Pakistan’s Food Security Threatened by Massive Flooding

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The toll of extreme flooding on Pakistan’s food security is becoming apparent: large swathes of farmland under water, crops and food stocks washed away, homes and livelihoods wiped out.

The government warned that a food security crisis is looming. Rains and deadly floods have damaged rice and cotton crops, along with vegetables like onions and tomatoes. They also threaten wheat planting in the coming months at a time when the world can ill afford another disruption to grain supply.

Global prices of kitchen staples soared following Russia’s invasion of Ukraine, driving food inflation to a record. The catastrophic flood, which is estimated to cost the economy $10 billion, is another hit to Pakistan that’s already battling an economic crisis. The damage to food supplies could boost Pakistan’s need for imports and increase the pressure on global agricultural markets.

“The agricultural sector is in turmoil. The cotton crop and vegetables are completely wiped out in many key areas,” said Ahmad Jawad, vice president of Pakistan Businesses Forum, who grows wheat, maize, citrus and sugarcane. “Wild weather just can’t give us a break. First the heat wave, now floods.”

Pakistan, among the most vulnerable globally to climate change according to the United Nations, has seen the highest rainfall in at least three decades. About a third of the country is currently flooded, the government estimates, and more than 1,100 people have lost their lives.

As much as half of Pakistan’s cotton crop has been damaged by torrential rains, Planning Minister Ahsan Iqbal said on Tuesday, citing preliminary estimates. Pakistan is the fifth-largest cotton producer, accounting for 5% of global output. The damage could further shrink the world’s cotton supply.

Food costs have jumped in Pakistan, with tomatoes surging five times and onions tripling since last month. Steps are being taken to import vegetables and other items from Iran and Afghanistan. Pakistan is also considering a temporary land route to allow duty-free shipments from arch-rival India.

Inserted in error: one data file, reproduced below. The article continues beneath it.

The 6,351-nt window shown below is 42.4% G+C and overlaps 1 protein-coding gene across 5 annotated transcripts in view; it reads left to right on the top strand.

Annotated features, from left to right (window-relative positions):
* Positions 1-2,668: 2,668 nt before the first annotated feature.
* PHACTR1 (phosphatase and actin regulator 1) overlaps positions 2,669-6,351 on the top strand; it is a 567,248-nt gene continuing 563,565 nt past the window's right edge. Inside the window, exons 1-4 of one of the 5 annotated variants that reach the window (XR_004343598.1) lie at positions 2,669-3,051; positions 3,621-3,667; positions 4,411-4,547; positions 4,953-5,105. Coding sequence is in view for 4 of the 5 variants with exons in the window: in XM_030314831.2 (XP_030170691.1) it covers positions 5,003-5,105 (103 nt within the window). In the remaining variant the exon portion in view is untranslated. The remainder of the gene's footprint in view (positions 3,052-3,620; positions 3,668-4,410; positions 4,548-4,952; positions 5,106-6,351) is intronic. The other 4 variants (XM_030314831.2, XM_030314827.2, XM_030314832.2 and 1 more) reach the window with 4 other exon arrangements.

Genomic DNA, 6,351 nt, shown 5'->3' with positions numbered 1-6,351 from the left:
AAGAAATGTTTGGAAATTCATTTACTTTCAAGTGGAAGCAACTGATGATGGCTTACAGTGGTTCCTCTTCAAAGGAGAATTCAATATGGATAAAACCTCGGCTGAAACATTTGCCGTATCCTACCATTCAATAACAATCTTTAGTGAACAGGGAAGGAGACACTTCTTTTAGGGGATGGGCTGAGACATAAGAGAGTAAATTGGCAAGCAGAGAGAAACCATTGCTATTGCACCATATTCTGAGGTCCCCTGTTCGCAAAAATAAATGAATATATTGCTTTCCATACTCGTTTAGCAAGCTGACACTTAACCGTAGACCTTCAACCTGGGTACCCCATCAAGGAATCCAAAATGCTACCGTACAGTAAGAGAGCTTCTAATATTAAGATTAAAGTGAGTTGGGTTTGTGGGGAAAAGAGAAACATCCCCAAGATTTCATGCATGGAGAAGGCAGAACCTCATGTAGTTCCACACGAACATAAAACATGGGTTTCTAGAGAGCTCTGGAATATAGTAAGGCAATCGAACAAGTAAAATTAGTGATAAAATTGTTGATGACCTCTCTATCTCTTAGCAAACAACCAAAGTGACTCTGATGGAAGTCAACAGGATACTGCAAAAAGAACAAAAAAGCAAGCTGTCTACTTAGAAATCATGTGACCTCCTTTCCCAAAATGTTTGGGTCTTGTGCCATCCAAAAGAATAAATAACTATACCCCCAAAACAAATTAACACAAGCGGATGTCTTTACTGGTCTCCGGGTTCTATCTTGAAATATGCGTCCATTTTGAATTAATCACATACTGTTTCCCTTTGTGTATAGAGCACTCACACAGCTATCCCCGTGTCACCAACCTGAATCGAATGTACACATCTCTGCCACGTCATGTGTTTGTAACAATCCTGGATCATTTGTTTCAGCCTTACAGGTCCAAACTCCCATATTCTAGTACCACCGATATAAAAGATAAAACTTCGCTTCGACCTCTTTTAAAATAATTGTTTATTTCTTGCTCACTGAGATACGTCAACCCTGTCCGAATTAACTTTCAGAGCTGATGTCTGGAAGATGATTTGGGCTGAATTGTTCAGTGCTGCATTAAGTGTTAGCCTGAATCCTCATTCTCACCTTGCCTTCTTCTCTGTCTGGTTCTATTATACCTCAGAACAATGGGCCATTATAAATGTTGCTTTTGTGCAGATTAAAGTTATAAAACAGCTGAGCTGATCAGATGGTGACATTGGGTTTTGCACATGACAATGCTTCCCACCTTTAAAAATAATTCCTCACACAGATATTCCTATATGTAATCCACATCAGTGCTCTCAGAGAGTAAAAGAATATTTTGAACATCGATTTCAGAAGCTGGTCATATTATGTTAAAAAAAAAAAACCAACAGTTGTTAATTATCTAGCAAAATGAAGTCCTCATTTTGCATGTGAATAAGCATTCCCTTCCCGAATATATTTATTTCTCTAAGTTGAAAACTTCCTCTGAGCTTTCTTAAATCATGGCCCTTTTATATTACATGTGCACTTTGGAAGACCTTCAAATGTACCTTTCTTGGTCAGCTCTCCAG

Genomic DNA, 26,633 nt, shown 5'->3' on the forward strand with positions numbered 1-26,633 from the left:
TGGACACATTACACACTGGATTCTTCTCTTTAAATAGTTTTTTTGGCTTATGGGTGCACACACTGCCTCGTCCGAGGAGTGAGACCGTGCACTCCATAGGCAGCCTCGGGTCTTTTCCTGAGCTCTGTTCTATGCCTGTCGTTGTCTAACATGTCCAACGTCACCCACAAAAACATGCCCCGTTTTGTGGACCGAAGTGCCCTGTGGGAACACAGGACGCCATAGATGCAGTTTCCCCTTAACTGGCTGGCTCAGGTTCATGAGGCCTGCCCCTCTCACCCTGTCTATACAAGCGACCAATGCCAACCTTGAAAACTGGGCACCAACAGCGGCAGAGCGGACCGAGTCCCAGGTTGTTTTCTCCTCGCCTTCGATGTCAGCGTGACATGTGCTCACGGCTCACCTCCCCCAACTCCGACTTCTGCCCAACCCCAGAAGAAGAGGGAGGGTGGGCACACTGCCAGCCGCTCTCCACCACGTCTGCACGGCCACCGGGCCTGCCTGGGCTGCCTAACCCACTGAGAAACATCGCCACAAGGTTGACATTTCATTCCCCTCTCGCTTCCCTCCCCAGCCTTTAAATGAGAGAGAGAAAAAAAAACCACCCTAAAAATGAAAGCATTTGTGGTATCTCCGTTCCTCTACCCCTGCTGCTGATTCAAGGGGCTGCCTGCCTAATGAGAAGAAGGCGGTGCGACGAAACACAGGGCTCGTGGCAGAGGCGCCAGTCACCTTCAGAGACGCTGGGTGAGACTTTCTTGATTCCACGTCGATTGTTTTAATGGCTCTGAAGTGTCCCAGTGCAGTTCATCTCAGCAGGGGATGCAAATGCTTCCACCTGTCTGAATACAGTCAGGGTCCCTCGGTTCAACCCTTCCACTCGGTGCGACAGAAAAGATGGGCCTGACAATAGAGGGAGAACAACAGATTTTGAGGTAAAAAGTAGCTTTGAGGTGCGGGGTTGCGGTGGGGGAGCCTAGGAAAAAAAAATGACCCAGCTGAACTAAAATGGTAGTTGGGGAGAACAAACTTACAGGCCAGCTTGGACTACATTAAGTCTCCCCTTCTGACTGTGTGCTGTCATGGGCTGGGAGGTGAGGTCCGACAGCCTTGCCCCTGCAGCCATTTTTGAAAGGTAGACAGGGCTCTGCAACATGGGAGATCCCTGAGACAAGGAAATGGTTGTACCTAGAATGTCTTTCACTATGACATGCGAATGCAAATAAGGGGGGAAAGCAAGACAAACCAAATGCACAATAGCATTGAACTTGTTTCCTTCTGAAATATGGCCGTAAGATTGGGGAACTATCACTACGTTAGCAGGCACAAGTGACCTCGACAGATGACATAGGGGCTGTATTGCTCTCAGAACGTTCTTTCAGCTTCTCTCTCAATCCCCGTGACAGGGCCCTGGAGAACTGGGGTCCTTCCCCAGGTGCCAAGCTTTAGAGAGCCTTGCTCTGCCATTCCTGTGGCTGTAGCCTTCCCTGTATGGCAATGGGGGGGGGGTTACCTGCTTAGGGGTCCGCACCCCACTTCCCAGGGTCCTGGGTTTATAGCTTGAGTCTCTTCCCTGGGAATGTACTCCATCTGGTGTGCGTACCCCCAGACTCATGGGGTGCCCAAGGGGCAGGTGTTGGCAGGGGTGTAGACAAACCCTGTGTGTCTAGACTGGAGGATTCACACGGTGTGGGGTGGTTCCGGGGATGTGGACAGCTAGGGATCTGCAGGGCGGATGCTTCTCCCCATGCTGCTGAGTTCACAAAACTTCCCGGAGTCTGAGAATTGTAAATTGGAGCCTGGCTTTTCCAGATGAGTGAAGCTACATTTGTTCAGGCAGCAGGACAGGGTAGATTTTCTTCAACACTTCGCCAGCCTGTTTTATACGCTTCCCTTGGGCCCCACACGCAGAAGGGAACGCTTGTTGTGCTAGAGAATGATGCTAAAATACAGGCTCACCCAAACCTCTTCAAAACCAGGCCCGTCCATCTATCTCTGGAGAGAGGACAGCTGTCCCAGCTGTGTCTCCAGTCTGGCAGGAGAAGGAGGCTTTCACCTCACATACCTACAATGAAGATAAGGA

“The two neighboring countries have issues but a humanitarian crisis comes first,” Jawad said. “India has a surplus of vegetables so it’s a win-win.”

Farmers gather around rice crops damaged by flood waters in Shikarpur, Sindh province on August 30, 2022.ASIF HASSAN/AFP via Getty Images

Food aid to Pakistan

International aid is also trickling in. The World Food Programme is working to expand food assistance to Pakistan, aiming to reach about half a million people in the badly-hit provinces of Balochistan and Sindh. However, distributions are hampered as floodwaters are restricting access across the country.

More than 100 bridges and about 3,000 kilometers of roads have been damaged or destroyed, almost 800,000 farm animals have perished, and two million acres of crops and orchards have been hit, according to the United Nations.

“The floods have broken multiple bridges so supplies from Iran will not reach Pakistan’s main population center in Punjab province. Indian imports are needed to help bring prices down,” Jawad said.

Pakistan already has one of the fastest inflation rates in the region, with consumer price gains rising to a 14-year high of almost 25% in July. The August print is due for release on Sept. 1.

Sowing next year’s wheat crop, which starts in October, will be another challenge. Pakistan is already in talks with Russia over importing wheat, Prime Minister Shehbaz Sharif said last month in parliament. Even before the floods, the country was facing a wheat shortage of about 2.6 million tons.

With assistance from Ruchi Bhatia and Kevin Dharmawan

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